And to be clear, this isn't about Bendis. It's bigger than one writer. One example i've used before is the Punisher, who was put in a high tech prison by the Avengers at the end of his War Zone series while simultaneously getting rescued from the mob by the Red Hulk and getting recruited into the Thunderbolts. And at least as long as i stuck with the Thunderbolts title, which was a while, there was no explanation for that. It's like the characters aren't really the same characters, there's just two books and each one has a Punisher and writers are allowed to use them however they want. And we can make up on a story on our own if we want to know how he got out of prison (again, maybe it was explained somewhere eventually, i don't know). And the thing is, the War Zone story was a decent story. Above average. And the Thunderbolts book was a decent, above average book. But neither were great and worth plopping down $3 or $4 a month based on the strength of the stories in isolation. What makes them interesting (to me) is the way the stories interact with each other, and the grousing you're hearing is because that most appealing part of Marvel feels like it's going away.

But we shall see. I'm very interested in eventually making it to the more modern periods and looking at this stuff in total. It's possible the decompressed storytelling makes things feel worse than than they really are. As a monthly reader i get impatient quickly. You seem ok with the amount of time it's taking Bendis to get to an explanation for Starlord, if one is forthcoming. For me, waiting over 11 issues would seem interminable. But if he does eventually get to something, maybe when i read it all at once, it won't seem as bad.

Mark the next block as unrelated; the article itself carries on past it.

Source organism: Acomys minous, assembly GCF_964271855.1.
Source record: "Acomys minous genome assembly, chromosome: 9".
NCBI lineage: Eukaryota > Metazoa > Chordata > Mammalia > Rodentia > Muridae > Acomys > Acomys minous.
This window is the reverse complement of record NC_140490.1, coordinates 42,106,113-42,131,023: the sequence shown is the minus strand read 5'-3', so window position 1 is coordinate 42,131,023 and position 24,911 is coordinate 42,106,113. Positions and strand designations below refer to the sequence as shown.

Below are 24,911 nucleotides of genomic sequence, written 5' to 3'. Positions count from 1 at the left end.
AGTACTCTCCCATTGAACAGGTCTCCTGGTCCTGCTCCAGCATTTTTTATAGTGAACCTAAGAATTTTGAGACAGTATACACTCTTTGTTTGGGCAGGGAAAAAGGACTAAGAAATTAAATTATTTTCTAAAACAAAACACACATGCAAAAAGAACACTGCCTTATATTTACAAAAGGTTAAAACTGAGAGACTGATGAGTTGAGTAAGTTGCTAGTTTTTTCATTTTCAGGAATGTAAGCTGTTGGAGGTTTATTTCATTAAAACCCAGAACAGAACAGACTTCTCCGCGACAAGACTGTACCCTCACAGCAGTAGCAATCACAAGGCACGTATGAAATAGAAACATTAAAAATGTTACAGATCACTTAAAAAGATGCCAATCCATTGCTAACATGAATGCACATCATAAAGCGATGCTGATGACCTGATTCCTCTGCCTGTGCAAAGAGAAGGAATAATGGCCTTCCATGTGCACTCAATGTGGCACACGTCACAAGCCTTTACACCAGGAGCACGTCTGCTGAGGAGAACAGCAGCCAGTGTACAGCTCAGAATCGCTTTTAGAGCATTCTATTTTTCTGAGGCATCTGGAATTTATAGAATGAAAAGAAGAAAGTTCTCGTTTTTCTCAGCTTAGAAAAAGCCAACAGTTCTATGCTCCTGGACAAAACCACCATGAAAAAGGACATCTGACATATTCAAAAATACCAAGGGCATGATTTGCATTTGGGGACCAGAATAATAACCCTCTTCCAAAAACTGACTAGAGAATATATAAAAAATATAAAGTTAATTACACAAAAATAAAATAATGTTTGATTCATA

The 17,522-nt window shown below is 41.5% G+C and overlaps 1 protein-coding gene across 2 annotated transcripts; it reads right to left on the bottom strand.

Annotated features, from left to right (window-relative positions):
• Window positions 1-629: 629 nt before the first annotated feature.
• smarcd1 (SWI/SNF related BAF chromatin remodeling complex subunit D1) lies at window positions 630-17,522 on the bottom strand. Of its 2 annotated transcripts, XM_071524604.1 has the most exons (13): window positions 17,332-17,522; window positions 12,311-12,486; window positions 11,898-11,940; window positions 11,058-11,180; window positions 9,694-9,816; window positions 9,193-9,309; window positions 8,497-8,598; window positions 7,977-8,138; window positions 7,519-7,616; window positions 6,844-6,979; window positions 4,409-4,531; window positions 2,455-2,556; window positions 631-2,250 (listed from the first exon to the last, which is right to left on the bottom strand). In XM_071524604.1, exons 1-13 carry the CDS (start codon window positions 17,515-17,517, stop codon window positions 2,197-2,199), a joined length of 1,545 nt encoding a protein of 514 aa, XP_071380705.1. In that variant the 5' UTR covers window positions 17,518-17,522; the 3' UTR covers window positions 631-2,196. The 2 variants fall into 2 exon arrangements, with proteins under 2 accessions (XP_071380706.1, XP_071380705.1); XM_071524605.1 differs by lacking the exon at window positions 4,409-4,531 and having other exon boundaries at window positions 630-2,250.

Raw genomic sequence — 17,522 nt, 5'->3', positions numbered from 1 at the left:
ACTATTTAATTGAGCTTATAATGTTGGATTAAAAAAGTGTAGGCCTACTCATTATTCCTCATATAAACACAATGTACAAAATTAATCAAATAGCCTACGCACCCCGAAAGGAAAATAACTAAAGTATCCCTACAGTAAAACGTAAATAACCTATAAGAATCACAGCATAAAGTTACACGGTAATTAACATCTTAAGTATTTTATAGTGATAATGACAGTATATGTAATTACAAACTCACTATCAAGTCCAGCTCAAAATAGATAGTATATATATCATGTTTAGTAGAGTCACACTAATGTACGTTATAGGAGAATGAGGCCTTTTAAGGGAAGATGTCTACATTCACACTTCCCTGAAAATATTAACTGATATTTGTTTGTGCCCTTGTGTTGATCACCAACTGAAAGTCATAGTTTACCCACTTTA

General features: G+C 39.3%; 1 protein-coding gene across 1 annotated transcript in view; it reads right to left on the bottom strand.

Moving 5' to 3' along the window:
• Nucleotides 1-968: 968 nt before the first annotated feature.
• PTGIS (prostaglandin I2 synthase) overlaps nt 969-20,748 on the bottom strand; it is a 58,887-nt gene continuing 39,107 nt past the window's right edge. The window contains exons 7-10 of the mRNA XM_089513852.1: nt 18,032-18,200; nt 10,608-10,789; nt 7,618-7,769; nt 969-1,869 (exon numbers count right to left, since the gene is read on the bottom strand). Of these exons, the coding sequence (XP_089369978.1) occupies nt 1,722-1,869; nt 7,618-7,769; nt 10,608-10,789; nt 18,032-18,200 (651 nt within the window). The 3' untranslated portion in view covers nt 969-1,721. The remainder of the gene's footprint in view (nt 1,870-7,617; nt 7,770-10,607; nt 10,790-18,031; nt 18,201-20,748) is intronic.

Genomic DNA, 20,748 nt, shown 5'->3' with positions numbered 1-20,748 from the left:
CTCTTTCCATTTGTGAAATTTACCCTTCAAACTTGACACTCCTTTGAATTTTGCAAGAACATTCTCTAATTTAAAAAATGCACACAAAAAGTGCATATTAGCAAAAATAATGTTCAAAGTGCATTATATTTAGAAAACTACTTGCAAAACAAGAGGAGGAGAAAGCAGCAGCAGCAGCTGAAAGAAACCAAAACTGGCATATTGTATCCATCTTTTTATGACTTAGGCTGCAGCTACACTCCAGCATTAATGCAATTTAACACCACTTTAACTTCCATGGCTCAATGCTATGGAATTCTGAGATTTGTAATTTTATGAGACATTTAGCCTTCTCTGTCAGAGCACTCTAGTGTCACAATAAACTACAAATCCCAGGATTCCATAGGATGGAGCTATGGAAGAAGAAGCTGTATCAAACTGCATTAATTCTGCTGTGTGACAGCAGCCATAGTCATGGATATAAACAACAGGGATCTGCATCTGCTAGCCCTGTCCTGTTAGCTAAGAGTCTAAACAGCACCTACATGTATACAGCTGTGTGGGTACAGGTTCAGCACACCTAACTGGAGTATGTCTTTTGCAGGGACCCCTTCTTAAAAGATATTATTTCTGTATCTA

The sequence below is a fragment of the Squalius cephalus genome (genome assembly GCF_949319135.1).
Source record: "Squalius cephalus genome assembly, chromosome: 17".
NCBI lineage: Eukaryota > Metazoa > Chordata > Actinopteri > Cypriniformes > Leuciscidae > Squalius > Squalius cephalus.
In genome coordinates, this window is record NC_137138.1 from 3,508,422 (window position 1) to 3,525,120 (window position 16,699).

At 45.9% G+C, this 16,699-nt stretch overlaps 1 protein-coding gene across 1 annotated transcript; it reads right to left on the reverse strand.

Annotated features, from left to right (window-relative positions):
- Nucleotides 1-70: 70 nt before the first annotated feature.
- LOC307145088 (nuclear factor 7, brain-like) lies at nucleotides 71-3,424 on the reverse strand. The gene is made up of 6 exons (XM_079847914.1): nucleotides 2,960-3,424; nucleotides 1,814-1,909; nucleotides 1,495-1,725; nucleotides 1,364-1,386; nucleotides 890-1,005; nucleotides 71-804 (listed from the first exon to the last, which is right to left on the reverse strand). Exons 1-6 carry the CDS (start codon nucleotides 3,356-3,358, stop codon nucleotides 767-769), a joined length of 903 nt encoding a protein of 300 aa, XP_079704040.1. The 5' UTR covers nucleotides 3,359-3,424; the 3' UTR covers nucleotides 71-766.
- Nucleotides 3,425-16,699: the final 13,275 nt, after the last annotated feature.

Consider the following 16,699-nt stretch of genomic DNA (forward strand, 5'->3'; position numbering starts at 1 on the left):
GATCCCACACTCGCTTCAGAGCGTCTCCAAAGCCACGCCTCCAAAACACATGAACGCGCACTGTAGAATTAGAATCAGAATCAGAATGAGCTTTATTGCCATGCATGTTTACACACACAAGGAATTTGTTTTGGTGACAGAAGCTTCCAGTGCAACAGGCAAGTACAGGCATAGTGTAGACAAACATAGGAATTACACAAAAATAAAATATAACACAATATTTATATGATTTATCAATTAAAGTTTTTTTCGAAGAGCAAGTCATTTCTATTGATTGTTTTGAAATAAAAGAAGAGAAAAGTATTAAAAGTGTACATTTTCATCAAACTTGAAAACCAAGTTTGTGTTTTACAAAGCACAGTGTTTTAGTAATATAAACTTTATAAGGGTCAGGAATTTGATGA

Thanks for your thoughts! I definitely agree on Bendis' revitalization of Luke Cage and Spider-Woman and Ms. Marvel and the Avengers line in general.

I don't think Final Crisis and Fear Itself failed for the same reasons of ignoring people coming back from the dead or from taking death too/less seriously than real life.

Final Crisis suffered from the introduction of a main concept within a side story (Superman Beyond), rather than in the main story. This led to a lot of confusion and, essentially, a lot of people being unclear about what was really going on within the main story.

Fear Itself failed because it made very little sense. At best, it was a series that was used to set up storylines in other comics. At worst, it was a confusing mess of a pseudo-story that didn't start and finish in the same book. It constantly shifted locations, didn't resolve its setups and it shoved important plot points to tie-in books. Since it's typical of Marvel crossovers, it's hard to remember why it's so bad. These are some of the same issues that we saw with A vs. X, too (I think).

The one good thing about Age of Ultron was that the main story happened within the actual book. Love it or hate it, it was all in front of you in 10 issues. There was so much to hate in that story, including the fact that there should be an extra Wolverine and Invisible Woman roaming around the Marvel U in Nick Fury's flying SHIELD car, but we've pretty much ignored that...oh wait. There's no reason for me to start ranting about that.

It seems to go back and forth with Marvel.
During the Bill Jemas era, continuity became a big no-no. It really was at a point where the stories were meantto carry themselves on their own merits. It worked pretty well for Marvel, for a time.
Then, after Jemas left, continuity became more important again for a time.
Now, Marvel is trying something different with the Now relaunches.
Marvel is trying to go in the opposite direction of DC. DC has such heavy-handed editors since the New 52, that most of their books are totally unreadable.
Marvel has decided to loosen up and let creators have free rein to tell the stories they want. Overall, Marvel has a very strong line of well written stories. I've been pretty happy with Marvel for the past couple of years.

I'll admit that every so often, I do get annoyed at something like AIM being used in eight different books at once.There should at least be some quality control to prevent that sort of thing.

Having said that, I gave up on Bendis long ago, so I'm not reading the book with the specific complaints you're referring to.

I remember Final Crisis getting bashed right from the first issue as being "confusing" and "silly." The sales were considered poor compared to previous events. I somewhat agree on the "Superman Beyond" comment, but now that it's all collected, that really shouldn't be a problem?